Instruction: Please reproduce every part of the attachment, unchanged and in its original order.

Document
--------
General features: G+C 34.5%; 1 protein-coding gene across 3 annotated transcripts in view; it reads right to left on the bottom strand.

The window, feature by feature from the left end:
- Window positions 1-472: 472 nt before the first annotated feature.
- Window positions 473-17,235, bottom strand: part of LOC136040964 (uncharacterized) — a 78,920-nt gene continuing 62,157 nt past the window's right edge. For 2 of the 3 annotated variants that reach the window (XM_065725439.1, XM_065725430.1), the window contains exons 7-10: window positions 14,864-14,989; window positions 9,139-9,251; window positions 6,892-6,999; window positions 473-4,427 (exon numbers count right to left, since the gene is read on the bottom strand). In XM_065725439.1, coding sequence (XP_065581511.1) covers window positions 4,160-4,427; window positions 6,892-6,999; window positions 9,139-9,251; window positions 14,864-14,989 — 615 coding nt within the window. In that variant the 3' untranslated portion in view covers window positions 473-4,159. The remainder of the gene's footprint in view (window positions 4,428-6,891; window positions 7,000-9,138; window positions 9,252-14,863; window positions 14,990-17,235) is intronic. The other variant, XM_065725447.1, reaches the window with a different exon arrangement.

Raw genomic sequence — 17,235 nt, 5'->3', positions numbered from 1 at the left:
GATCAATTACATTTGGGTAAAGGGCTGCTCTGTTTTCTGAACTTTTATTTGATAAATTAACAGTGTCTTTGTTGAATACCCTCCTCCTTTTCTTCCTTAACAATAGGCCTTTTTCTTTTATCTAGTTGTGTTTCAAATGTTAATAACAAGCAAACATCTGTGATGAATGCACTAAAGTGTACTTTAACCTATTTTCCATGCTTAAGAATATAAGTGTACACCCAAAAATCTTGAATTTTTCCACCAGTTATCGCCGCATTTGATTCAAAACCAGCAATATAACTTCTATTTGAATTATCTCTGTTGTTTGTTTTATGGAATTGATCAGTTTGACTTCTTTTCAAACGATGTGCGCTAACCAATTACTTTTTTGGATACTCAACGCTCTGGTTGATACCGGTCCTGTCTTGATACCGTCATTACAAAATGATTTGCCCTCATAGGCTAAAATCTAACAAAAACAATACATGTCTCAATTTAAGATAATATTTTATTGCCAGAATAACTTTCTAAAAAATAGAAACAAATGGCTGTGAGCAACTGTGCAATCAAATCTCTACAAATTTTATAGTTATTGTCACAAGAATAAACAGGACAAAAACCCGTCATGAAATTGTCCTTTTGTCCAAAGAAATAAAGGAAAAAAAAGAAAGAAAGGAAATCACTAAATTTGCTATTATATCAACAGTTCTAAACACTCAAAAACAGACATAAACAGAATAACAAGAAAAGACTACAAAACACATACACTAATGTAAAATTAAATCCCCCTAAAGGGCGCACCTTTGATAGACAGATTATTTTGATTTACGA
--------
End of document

General features: G+C 34.5%; 1 protein-coding gene across 3 annotated transcripts in view; it reads right to left on the bottom strand.

The window, feature by feature from the left end:
- Window positions 1-472: 472 nt before the first annotated feature.
- Window positions 473-17,235, bottom strand: part of LOC136040964 (uncharacterized) — a 78,920-nt gene continuing 62,157 nt past the window's right edge. For 2 of the 3 annotated variants that reach the window (XM_065725439.1, XM_065725430.1), the window contains exons 7-10: window positions 14,864-14,989; window positions 9,139-9,251; window positions 6,892-6,999; window positions 473-4,427 (exon numbers count right to left, since the gene is read on the bottom strand). In XM_065725439.1, coding sequence (XP_065581511.1) covers window positions 4,160-4,427; window positions 6,892-6,999; window positions 9,139-9,251; window positions 14,864-14,989 — 615 coding nt within the window. In that variant the 3' untranslated portion in view covers window positions 473-4,159. The remainder of the gene's footprint in view (window positions 4,428-6,891; window positions 7,000-9,138; window positions 9,252-14,863; window positions 14,990-17,235) is intronic. The other variant, XM_065725447.1, reaches the window with a different exon arrangement.

Raw genomic sequence — 17,235 nt, 5'->3', positions numbered from 1 at the left:
GATCAATTACATTTGGGTAAAGGGCTGCTCTGTTTTCTGAACTTTTATTTGATAAATTAACAGTGTCTTTGTTGAATACCCTCCTCCTTTTCTTCCTTAACAATAGGCCTTTTTCTTTTATCTAGTTGTGTTTCAAATGTTAATAACAAGCAAACATCTGTGATGAATGCACTAAAGTGTACTTTAACCTATTTTCCATGCTTAAGAATATAAGTGTACACCCAAAAATCTTGAATTTTTCCACCAGTTATCGCCGCATTTGATTCAAAACCAGCAATATAACTTCTATTTGAATTATCTCTGTTGTTTGTTTTATGGAATTGATCAGTTTGACTTCTTTTCAAACGATGTGCGCTAACCAATTACTTTTTTGGATACTCAACGCTCTGGTTGATACCGGTCCTGTCTTGATACCGTCATTACAAAATGATTTGCCCTCATAGGCTAAAATCTAACAAAAACAATACATGTCTCAATTTAAGATAATATTTTATTGCCAGAATAACTTTCTAAAAAATAGAAACAAATGGCTGTGAGCAACTGTGCAATCAAATCTCTACAAATTTTATAGTTATTGTCACAAGAATAAACAGGACAAAAACCCGTCATGAAATTGTCCTTTTGTCCAAAGAAATAAAGGAAAAAAAAGAAAGAAAGGAAATCACTAAATTTGCTATTATATCAACAGTTCTAAACACTCAAAAACAGACATAAACAGAATAACAAGAAAAGACTACAAAACACATACACTAATGTAAAATTAAATCCCCCTAAAGGGCGCACCTTTGATAGACAGATTATTTTGATTTACGA